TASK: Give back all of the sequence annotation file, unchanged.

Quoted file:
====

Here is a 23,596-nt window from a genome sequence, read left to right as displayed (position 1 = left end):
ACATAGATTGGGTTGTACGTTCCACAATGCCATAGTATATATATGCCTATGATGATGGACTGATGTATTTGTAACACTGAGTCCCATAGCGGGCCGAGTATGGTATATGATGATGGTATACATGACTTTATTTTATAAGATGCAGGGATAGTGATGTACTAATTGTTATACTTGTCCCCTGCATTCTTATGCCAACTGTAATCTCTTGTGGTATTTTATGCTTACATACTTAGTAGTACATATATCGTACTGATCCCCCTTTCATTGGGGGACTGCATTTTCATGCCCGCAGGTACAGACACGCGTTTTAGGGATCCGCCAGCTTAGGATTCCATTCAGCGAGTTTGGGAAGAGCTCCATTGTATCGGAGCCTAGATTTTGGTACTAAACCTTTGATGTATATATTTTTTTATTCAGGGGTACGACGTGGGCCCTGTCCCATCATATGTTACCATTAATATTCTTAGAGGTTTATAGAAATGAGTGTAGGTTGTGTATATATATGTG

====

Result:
Here is a 23,596-nt window from a genome sequence, read left to right as displayed (position 1 = left end):
ACATAGATTGGGTTGTACGTTCCACAATGCCATAGTATATATATGCCTATGATGATGGACTGATGTATTTGTAACACTGAGTCCCATAGCGGGCCGAGTATGGTATATGATGATGGTATACATGACTTTATTTTATAAGATGCAGGGATAGTGATGTACTAATTGTTATACTTGTCCCCTGCATTCTTATGCCAACTGTAATCTCTTGTGGTATTTTATGCTTACATACTTAGTAGTACATATATCGTACTGATCCCCCTTTCATTGGGGGACTGCATTTTCATGCCCGCAGGTACAGACACGCGTTTTAGGGATCCGCCAGCTTAGGATTCCATTCAGCGAGTTTGGGAAGAGCTCCATTGTATCGGAGCCTAGATTTTGGTACTAAACCTTTGATGTATATATTTTTTTATTCAGGGGTACGACGTGGGCCCTGTCCCATCATATGTTACCATTAATATTCTTAGAGGTTTATAGAAATGAGTGTAGGTTGTGTATATATATGTG